Monday, 22 November 2010

Blog challenge Day 11: Your siblings

That's easy. I don't have any. But that would be too easy. When I was a child, I had an imaginary sister called Galya. I talked to her all the time, asked her advice on all important issues, made room for her beside me in my bed. I truly cannot remember when and how she disappeared.

My best friend Alyona – see my earlier blog post – and I pretended we were sisters; she was an only child too. It was a big, big secret that we were sisters, and I don't remember when we stopped either.

More important, in Russian, there is no difference in words for siblings and cousins. A male cousin is a “second brother”. A female cousin is a “second sister”. A second cousin is a “third” brother or sister. Normally you drop “second” and “third” (just as with cousins in English) and just say brother and sister. In this way I have loads of siblings. One brother is four years older than I, and he used to live with my maternal parents. When I visited and stayed overnight, we were allowed to have a pillow fight. Four years is a huge difference when you are very young, so his was my big, strong, clever brother. My other cousin is four years younger than I, and when I visited we played polar expeditions and border control. He had all those wonderful boy toys that I never had and would never dare to ask for.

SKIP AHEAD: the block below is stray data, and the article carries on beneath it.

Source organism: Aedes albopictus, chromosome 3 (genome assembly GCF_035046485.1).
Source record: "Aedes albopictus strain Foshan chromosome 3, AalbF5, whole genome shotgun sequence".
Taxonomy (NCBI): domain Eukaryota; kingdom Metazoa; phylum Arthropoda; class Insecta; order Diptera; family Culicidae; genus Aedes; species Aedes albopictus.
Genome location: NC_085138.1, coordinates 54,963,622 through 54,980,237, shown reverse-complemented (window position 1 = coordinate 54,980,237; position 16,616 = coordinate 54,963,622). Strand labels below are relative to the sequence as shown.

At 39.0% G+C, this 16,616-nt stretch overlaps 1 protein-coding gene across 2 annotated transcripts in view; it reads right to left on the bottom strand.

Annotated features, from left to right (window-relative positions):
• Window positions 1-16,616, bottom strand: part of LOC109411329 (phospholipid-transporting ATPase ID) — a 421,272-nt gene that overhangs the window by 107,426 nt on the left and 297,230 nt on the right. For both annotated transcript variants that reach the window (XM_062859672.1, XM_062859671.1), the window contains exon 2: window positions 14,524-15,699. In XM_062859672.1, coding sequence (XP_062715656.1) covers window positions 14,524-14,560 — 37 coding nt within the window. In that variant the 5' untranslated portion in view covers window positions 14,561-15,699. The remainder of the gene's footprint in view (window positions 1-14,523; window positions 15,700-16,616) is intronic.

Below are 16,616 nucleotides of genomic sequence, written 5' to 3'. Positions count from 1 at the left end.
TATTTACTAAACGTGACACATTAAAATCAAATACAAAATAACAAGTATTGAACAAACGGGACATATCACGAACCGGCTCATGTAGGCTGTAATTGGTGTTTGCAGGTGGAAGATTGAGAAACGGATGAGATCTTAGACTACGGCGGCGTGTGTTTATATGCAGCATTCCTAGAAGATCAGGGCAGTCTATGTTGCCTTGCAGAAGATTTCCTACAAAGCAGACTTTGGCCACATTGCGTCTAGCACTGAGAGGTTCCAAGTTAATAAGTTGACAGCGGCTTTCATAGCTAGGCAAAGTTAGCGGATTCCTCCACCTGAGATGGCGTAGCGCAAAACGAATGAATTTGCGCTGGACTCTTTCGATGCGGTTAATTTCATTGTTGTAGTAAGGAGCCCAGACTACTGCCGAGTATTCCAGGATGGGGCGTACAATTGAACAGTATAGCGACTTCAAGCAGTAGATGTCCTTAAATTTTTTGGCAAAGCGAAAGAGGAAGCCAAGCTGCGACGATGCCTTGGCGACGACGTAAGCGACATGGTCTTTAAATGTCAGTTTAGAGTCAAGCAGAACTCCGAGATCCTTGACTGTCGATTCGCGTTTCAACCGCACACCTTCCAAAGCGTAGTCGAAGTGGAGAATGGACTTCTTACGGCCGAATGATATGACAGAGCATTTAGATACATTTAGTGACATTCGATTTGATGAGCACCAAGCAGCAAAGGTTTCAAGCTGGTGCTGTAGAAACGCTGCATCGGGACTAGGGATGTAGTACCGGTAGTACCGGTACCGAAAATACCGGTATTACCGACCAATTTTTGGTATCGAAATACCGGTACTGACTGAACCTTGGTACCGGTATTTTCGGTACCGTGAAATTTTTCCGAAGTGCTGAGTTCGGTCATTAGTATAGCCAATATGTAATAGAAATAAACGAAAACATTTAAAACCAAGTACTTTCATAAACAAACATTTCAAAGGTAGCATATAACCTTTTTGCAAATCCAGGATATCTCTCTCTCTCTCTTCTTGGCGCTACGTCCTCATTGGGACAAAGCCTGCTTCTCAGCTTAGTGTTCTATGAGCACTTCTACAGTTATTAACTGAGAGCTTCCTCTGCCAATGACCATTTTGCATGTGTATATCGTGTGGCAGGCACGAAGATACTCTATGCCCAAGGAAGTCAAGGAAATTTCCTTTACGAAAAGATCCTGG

Then I have my cousin Nina, twelve years younger. She was just a baby until she suddenly, about twenty years ago, was more or less the same age. We are good friends and talk on Skype every now and then. She is Anton's godmother.

I also have a second or perhaps third cousin – brother as it were – my age whom I mostly met on Christmas Eve. We were the only children and had fun together. I lost touch with him years ago.

Because of weird generation shifts I also have a third cousin twice removed who is almost my age. That is, when I was a child she was almost grown-up, but now we are the same age, give or take.

Some years ago I had a phone call from a “brother” in Germany. We managed to figure out how we were related. Without in-laws, just blood relatives, I probably have fifty siblings that I know of.

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